Make Remote Learning Work for Your Family

girl waving at computer while remote learning

Remote learning can be tough on everyone, but with a little planning, your kids have a great shot at success. 

Kids across the country are heading back to school, and for many, it’s a very short commute from their bed to their workspace.

There are benefits with remote learning. The most obvious one is that it’s likely safer, as kids won’t be exposed to as many people and therefore run less risk of catching coronavirus or spreading it to others. And some kids thrive on learning from home—they enjoy the greater sense of independence, along with easier access to snacks.

But the drawbacks are pretty intense, too. For one thing, if your child is one of the 19 million Americans who lack access to high speed internet, their school day is going to be vastly different from their peers. We’ve all seen images of kids sitting in parking lots doing their homework with borrowed Wi-Fi. That is nowhere near an ideal educational setting.

Even if you are privileged enough to have internet access, remote learning can still be a trial. But there are some steps families can take to make success far more likely. And as the pandemic rages on and we all wait for news about a vaccine, setting your household up for remote schooling success is a smart thing to do.

Here are some tips.

Comfort—but too much comfort. Think of what it takes to keep you productive when you work at home. Is the bed really the best spot to set up your laptop? Is lying on the floor going to keep you from being distracted? While families don’t need to buy new furniture or supplies to create a schoolroom, it can be useful to set up a table, comfortable chair, and good lights. Put their budding engineering skills to work and let them use a large cardboard box to create a privacy screen so their school day is separated from their home time. And make sure that your child’s laptop or computer is correctly positioned to they don’t experience any strain on their hands, neck, or back.

Routine—but not too much routine. It’s important to keep the rhythm of school even if school is happening at home. Not only because your child’s teachers are going to have specific expectations, but also because humans tend to thrive on schedules. On the other hand, the occasional minor departure from routine can be healthy, too. Keep the day fun and your kids refreshed by opting for an extra recess or pizza for lunch. The little freedoms they have at home will help ease any sadness they feel about not going to school.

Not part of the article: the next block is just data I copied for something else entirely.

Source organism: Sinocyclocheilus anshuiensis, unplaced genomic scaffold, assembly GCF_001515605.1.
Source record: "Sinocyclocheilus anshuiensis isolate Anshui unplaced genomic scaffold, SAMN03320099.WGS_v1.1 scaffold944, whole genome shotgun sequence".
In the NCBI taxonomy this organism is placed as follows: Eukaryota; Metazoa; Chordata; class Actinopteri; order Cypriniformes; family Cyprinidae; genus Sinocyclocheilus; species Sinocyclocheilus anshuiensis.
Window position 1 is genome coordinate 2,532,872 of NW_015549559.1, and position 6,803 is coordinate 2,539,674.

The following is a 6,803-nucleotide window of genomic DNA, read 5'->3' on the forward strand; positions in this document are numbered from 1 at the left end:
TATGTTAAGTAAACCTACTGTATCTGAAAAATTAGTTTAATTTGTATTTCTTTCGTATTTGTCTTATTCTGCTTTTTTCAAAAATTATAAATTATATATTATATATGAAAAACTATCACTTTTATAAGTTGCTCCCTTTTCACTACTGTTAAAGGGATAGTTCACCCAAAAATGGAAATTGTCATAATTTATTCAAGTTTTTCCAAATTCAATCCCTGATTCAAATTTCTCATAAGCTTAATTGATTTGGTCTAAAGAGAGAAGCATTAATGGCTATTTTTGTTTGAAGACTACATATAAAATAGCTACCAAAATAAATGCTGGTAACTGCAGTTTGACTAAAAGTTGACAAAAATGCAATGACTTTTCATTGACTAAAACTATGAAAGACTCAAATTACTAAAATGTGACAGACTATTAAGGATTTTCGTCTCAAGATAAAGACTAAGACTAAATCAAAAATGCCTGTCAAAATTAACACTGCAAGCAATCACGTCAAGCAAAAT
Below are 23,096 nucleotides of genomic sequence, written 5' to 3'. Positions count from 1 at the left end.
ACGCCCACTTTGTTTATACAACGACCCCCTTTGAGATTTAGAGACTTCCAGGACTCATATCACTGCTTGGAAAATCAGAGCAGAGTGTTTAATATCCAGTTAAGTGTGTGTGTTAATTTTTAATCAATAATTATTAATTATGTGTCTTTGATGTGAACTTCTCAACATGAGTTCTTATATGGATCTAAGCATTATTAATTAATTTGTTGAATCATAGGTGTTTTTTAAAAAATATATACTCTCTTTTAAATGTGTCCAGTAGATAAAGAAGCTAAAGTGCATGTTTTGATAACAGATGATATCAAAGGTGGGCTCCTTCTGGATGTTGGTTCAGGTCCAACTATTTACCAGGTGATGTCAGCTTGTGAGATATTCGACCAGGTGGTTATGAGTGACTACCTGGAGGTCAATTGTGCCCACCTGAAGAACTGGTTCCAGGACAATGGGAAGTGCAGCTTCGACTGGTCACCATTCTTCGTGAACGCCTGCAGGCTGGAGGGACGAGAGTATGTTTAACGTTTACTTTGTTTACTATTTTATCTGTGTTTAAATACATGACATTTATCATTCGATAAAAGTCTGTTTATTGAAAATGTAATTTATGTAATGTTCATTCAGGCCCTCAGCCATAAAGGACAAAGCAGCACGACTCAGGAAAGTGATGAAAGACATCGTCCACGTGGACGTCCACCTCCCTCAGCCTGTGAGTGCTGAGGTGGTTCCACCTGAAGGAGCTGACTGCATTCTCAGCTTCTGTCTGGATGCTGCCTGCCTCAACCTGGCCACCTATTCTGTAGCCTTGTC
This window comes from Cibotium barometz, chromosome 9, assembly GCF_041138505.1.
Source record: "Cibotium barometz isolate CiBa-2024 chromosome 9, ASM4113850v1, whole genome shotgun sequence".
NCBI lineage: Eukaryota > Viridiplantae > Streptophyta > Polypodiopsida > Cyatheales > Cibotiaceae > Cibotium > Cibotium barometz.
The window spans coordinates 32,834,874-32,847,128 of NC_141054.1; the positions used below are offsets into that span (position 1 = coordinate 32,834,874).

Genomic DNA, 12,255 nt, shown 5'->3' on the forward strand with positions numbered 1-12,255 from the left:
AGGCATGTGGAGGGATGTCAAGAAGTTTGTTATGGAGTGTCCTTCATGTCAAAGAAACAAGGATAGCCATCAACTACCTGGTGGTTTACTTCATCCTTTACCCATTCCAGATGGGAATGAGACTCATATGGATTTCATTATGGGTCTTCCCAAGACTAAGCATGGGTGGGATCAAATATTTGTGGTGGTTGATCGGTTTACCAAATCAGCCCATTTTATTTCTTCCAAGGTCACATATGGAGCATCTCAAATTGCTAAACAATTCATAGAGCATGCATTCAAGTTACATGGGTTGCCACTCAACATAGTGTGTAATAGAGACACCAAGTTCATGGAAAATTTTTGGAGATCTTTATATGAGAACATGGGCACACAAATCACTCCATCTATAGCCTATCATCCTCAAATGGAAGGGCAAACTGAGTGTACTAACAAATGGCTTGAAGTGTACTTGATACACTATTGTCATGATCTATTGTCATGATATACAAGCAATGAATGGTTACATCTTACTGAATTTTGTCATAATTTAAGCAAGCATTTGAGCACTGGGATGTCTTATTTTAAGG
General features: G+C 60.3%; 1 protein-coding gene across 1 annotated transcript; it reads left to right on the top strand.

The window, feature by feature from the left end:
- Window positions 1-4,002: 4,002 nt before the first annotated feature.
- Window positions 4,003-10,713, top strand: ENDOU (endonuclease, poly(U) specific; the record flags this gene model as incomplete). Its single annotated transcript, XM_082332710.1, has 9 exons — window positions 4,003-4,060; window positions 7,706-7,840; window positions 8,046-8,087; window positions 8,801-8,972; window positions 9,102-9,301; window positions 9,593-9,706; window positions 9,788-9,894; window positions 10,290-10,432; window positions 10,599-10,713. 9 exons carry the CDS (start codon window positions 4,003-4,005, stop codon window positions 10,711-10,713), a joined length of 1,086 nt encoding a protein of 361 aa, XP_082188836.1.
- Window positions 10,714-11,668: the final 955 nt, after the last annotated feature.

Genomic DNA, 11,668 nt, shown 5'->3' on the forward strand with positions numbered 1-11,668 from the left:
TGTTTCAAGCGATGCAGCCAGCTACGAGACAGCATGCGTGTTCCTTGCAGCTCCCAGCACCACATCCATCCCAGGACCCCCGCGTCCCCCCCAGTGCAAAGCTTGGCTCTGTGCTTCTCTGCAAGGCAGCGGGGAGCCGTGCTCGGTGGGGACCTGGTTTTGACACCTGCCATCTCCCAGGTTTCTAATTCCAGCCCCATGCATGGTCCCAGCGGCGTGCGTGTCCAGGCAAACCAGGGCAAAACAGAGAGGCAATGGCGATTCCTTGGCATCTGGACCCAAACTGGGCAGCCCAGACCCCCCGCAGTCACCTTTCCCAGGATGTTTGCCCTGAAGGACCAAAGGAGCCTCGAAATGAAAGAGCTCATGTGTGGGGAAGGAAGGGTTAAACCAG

Talk with teachers. Teachers everywhere are making monumental efforts to alter the way they teach to be as effective as possible under less-than-ideal conditions. Let them know when you appreciate their efforts! Also let them know when you spot a problem. Problems can almost always be fixed with communication. Is your child uncomfortable having their video on all day? Is the class moving too quickly or slowly for your kid? Send an email. But keep in mind how hard teachers are working these days, under masks and face shields and constant worry.

Make time for friends. What do your kids miss most about in-person school? Probably not the school lunch or needing to ask to go to the bathroom. Chances are good your child misses their friends. Hanging out with buddies online isn’t anywhere near as good as hanging out in person, but it’s better than nothing. And if video games are allowed in your house, get a multi-player game going and see how much fun they can still have.

Need something different to spark a love of learning today? Try a sample chapter!

Nomad Press books are perfect for remote learning! Take a look at this sample chapter from Projectile Science for kids 9 to 12. Includes a sample activity!

cover for Projectile Science

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